‘Inniskillings’ in Dublin, 1916

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When the Sinn Fein Rebellion broke out in Dublin on Easter Monday, the 24th April 1916, the Assistant Adjutant General, Colonel H.V. Cowan, in the absence of both the General Officer Commanding in Chief, Major General L.B.Friend, and his Brigadier General, General Staff, Brigadier General R.M.Greenfield (late Royal Inniskilling Fusiliers), requested immediate assistance from the General Officer Commanding the 15th Ulster Reserve Infantry Brigade, Brigadier General Hackett-Pain.   Apart from the fact that a 1000-strong battalion was immediately sent and arrived in Dublin at 1400 hrs on the next day, nothing much is known about its composition or organisation.  There is no mention of it neither in any of the Regimental histories nor indeed in the ‘Sprig of Shillelagh’, the Regimental Magazine of the The Royal Inniskilling Fusiliers.  However from casualty lists and awards made, some conjectures may be arrived at.

Lt Col J K McClintock, who commanded the Composite Battalion was one of seven Inniskillings who received decorations for 'distinguished conduct in Dublin during the rebellion'

Lt Col J K McClintock, who commanded the Composite Battalion was one of seven Inniskillings who received decorations for ‘distinguished conduct in Dublin during the rebellion’

Lieutenant Colonel J.K. McClintock from Seskinore, Tyrone, the Commanding Officer of the 3rd Reserve Battalion of The Royal Inniskilling Fusiliers based in Londonderry, was presumably in command of this composite Battalion. as he was Mentioned in Despatches “for distinguished conduct in Dublin during the rebellion”.   The other units of The Royal Inniskilling Fusiliers based in Ireland at this time, were the 4th Reserve Battalion in Buncrana with its C.O. Lt.Col. Kimmana, the 12th Reserve Battalion in Enniskillen with its C.O. Lt.Col. J.Leslie and the Depot in Omagh under Lt.Col. Stewart.   At the time the rebellion broke out there was a detachment from the 12th Battalion under 2/Lt. T.Boston undergoing instruction at the Musketry School at Dollymount.  2/Lt. Boston was also Mentioned in Despatches for his conduct.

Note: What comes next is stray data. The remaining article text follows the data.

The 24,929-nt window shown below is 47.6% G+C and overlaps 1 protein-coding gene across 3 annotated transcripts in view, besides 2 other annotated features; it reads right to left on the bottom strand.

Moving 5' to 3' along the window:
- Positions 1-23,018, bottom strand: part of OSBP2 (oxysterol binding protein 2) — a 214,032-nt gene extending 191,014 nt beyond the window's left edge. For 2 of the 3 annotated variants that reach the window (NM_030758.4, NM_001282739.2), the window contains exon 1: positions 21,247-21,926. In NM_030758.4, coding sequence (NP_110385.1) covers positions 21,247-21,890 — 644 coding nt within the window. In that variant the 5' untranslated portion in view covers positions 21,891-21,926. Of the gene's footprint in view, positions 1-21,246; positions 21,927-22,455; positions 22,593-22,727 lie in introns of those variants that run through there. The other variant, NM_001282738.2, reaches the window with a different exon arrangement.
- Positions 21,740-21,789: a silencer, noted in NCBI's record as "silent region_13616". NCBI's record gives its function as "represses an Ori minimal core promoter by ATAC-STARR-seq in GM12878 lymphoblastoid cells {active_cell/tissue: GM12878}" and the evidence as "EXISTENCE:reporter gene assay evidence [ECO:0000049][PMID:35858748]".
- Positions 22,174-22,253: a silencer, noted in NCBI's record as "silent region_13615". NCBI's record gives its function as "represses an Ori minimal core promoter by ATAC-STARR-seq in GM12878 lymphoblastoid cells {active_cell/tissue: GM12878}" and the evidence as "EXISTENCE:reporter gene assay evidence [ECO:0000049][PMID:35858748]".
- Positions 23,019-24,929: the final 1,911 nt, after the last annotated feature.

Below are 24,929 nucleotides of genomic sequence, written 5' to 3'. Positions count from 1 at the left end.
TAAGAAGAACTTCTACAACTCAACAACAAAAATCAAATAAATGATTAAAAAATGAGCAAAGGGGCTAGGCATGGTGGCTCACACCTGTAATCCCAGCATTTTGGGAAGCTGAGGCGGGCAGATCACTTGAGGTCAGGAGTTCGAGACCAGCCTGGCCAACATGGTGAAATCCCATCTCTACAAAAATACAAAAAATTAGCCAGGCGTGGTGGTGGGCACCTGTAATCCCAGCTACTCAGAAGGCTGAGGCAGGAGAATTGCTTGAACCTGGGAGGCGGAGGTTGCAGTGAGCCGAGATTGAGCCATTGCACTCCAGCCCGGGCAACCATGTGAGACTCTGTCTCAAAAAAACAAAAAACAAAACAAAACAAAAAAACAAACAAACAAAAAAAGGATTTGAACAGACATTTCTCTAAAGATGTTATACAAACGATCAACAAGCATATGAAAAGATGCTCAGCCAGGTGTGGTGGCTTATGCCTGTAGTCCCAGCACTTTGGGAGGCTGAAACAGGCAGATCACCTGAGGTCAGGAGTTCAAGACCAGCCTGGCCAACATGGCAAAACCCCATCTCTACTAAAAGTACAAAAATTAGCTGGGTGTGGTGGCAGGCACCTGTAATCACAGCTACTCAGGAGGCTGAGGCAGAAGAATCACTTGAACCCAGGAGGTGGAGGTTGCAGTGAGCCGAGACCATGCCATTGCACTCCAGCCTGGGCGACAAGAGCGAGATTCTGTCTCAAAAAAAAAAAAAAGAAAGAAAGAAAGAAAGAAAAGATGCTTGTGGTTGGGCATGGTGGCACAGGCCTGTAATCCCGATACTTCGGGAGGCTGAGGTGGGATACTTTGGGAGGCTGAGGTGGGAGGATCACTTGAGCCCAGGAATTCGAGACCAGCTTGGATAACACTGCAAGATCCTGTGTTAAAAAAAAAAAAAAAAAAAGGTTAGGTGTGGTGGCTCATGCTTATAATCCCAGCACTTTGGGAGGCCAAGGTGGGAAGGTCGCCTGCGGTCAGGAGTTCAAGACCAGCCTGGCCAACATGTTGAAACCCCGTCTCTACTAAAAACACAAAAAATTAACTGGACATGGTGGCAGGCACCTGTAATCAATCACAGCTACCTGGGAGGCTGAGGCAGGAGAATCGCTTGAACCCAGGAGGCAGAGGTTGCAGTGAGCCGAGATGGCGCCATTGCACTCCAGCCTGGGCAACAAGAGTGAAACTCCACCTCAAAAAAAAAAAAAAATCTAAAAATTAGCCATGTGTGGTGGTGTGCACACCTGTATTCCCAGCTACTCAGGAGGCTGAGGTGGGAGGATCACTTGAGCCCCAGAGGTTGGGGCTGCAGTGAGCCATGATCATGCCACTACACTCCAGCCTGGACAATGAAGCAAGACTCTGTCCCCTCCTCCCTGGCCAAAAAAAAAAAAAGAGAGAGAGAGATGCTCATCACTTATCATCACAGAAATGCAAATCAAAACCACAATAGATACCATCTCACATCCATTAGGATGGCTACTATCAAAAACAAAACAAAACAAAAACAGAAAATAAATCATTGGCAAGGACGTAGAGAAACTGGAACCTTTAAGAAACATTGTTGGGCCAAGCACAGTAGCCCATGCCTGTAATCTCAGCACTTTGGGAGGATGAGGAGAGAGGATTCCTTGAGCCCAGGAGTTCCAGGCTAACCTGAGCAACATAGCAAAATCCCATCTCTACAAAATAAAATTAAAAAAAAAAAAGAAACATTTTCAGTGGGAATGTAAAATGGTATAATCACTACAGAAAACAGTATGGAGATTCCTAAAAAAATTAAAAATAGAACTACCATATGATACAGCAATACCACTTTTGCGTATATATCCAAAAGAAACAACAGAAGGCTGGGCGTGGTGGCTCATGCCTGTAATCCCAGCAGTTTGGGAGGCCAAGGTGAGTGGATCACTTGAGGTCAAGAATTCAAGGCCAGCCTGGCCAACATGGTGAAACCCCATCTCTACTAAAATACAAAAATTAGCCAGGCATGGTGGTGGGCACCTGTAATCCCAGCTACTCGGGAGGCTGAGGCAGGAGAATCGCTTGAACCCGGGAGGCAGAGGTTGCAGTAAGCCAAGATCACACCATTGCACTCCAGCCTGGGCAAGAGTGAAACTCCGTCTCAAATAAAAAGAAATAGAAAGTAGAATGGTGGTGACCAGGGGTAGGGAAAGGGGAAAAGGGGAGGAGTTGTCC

This Ulster composite Battalion detrained just short of Fairview Station as it was feared that the Irish Citizens’ Army had broken the line leading into Amiens (Connelly) Street Station.   It then marched in along the Drumcondra Road pushing in Sinn Fein outposts at Ballybough and Fairview, settling in for the night in the Custom House area covering Liberty Hall which was suspected to be a Headquarters for the rebels.  At about the same time, Captain Lord Dunsany, who had been on leave at home for the weekend, reported in to DublinCastle for orders.   He was told to join the composite Battalion but while en route, drove into a Sinn Fein road block and was shot, wounded and taken prisoner. Later however his companion was allowed to drive him to hospital where he received treatment.

The destruction in Sackville (O'Connell) Street
The destruction in Sackville (O’Connell) Street